From 1953 to 1973, Glenn Blough and Jeanne Bendick collaborated on 14 delightful nature books for children. Blough, an educator and leader in children’s science education, wrote these informative, but also delightful science books for young readers so that children would become more curious about the natural world and feel more connected to it. Jeanne Bendick, a famous author, illustrator, and artist illustrated these books, taking the engaging content and bringing it to life with appealing and easy to comprehend pictures that instruct as much as they entertain. We are thrilled that Purple House Press is reprinting some of these books and bringing them to life for a new generation of budding naturalists in their new Nature Study Library series.
“You would probably say that the meadow is beautiful. If the animals that live there could talk, they might say, ‘This is a fine place for us to live.’ A scientist who knows many things about animals would call the meadow a good environment for the animals that live there. That means that the animals have a good place for making homes, for taking care of their families, for finding their food, and for all of the other things they do” (p.4).
Who Lives In This Meadow: A Story of Animal Life was reprinted by Purple House Press in 2021. This charming story takes the reader into a common meadow and gives them the chance to look around. Then, Blough breaks the story down section by section, giving the reader the opportunity to become familiar with the particular animals of their specific habitat.
- Living Under the Water
- Living On the Water
- Living Under the Ground
- Flying Through the Air
Then, after we have understood the various possible habitats in the meadow, next Blough takes us into how these animals hunt and eat:
- The Red-Headed Woodpecker
- The Kingfisher
- The Great Blue Heron
- The Bat
- The Cat and Rabbit
Naturally, these hunting and eating practices mean that some of the animals are also being hunted or eaten.
“Sometimes when the fish in the water is looking for an insect to eat, the kingfisher is looking for the fish. When the crayfish is looking for some fish eggs to eat, the great blue heron is looking for the crayfish. While the cat is pussyfooting over the meadow looking for a wild mouse, the hawk may be flying overhead looking for them” (p. 32).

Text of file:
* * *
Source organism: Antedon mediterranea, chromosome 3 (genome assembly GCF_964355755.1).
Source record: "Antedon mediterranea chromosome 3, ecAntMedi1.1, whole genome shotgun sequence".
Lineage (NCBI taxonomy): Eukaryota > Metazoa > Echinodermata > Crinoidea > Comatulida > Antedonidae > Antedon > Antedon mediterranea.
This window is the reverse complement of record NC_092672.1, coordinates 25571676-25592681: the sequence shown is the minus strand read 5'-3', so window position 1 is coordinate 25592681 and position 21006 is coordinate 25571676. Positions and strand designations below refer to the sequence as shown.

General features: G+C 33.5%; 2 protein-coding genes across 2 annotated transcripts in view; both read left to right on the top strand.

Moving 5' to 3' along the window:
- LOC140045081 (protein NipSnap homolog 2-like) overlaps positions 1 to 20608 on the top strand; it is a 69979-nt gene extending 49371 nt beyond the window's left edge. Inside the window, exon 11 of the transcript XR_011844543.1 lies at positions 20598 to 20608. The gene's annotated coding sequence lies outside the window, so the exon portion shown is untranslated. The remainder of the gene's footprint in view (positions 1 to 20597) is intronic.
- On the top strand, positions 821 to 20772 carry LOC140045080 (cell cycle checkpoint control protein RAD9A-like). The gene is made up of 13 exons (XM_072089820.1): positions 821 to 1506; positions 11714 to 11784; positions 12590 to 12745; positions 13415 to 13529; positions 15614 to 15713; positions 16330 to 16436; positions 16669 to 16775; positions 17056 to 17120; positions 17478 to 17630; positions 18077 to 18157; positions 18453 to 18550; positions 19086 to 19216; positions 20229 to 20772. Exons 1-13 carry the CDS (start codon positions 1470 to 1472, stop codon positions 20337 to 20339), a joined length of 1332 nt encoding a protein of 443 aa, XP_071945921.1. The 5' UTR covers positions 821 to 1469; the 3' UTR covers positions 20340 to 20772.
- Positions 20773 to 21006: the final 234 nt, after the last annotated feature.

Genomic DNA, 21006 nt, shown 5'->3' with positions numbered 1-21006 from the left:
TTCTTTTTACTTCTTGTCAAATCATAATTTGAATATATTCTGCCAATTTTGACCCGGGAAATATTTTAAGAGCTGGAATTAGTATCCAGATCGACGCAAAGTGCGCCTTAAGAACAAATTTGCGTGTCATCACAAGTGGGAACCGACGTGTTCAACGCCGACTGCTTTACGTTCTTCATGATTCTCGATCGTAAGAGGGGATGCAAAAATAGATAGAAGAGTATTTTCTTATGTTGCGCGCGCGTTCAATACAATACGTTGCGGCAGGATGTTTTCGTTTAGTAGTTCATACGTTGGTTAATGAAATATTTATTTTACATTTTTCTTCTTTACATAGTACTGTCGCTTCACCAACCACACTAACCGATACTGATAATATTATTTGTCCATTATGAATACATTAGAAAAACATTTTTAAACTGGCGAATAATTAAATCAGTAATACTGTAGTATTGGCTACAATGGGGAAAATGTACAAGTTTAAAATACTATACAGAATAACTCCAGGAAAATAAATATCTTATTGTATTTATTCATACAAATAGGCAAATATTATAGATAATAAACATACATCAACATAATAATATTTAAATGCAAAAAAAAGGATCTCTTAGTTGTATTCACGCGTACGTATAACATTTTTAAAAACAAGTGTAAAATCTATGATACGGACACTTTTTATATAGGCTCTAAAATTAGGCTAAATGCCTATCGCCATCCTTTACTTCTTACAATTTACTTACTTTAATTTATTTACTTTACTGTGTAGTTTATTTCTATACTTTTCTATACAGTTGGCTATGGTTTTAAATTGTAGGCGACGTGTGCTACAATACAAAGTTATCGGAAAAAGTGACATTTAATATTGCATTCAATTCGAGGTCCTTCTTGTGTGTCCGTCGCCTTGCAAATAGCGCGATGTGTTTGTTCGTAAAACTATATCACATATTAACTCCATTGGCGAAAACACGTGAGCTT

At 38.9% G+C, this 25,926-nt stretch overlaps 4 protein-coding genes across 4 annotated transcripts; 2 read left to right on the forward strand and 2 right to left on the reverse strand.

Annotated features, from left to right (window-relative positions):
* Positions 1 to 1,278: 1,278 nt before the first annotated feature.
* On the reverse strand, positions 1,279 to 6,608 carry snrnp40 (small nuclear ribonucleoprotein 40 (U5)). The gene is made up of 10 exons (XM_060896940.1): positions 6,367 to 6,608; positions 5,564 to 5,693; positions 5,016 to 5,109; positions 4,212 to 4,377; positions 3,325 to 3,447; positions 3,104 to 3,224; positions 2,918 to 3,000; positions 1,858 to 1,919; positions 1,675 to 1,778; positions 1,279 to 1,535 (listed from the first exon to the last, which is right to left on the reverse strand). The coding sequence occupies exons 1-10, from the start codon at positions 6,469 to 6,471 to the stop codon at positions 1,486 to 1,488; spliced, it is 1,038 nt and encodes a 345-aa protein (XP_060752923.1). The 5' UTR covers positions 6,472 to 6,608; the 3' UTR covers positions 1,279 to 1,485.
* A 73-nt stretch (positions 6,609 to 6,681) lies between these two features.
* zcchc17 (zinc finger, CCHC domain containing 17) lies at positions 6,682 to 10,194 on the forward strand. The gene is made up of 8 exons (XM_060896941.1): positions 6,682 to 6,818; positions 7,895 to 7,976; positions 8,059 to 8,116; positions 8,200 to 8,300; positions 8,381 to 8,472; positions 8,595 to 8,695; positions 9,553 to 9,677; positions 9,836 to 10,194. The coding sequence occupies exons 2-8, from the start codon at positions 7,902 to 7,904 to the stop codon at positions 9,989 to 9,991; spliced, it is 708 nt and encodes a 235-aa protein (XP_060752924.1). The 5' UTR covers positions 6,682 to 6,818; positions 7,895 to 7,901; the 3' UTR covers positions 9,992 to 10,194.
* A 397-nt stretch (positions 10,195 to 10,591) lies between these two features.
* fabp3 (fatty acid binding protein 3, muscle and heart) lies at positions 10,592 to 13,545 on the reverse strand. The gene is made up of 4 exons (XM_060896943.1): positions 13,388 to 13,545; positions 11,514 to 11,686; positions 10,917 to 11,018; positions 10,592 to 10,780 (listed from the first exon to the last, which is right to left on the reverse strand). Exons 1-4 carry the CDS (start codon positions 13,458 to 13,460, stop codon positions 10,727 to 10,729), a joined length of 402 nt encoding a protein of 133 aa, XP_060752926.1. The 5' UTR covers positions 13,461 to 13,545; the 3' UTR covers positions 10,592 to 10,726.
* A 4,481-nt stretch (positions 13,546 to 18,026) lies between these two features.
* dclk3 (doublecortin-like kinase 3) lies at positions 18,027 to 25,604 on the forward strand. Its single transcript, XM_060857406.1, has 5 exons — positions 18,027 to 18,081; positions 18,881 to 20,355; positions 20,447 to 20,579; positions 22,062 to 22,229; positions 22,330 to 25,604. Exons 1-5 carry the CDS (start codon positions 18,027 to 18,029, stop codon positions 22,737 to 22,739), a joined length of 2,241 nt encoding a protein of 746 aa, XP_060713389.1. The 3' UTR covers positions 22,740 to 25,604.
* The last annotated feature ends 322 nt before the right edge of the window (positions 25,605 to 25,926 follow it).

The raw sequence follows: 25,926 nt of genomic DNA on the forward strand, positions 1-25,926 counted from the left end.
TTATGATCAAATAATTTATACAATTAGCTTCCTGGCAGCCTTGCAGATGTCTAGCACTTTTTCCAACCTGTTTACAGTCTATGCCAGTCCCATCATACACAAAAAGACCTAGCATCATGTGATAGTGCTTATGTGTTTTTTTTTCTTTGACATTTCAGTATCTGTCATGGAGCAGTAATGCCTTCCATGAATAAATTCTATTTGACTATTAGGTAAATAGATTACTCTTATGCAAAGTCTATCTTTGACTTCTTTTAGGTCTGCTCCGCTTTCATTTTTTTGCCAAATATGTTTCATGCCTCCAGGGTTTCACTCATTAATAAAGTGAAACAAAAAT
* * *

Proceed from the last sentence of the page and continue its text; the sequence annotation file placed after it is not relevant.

In the pages that follow, Blough beautifully explains the various defense mechanisms that various prey possess. “If you have ever looked at a rabbit’s hind legs you know they are built especially for jumping and running fast.” His explanations are factual, but they also encourage the reader to have reasonable hope for the animals they may admire. Here in particular, Bendick’s illustrations shine. They are simple enough to illustrate the principle, but friendly enough to fire a child’s imagination.
Nearly at the end of the story, Blough explains the interdependence of bumblebees and clover and mice:
“Now you might not think that bumblebees have anything to do with mice that live in the meadow. But they do, for if there were no mice in the meadow there probably wouldn’t be very many bumblebees, and if there were only a few bumblebees there wouldn’t be much clover. Now why do you suppose this can be? Let’s see.”
Finally, Blough and Bendick treat us to an invitation to go exploring and see all of these things for ourselves.
“The world is full of fine meadows and you know that the best way to explore a meadow is to open the gate and walk in… Remember to listen for sounds. Look into the water. Watch the birds and other animals and you will see that they are all adapted to their environment. And while you are walking along you may scare up a rabbit. Who knows?”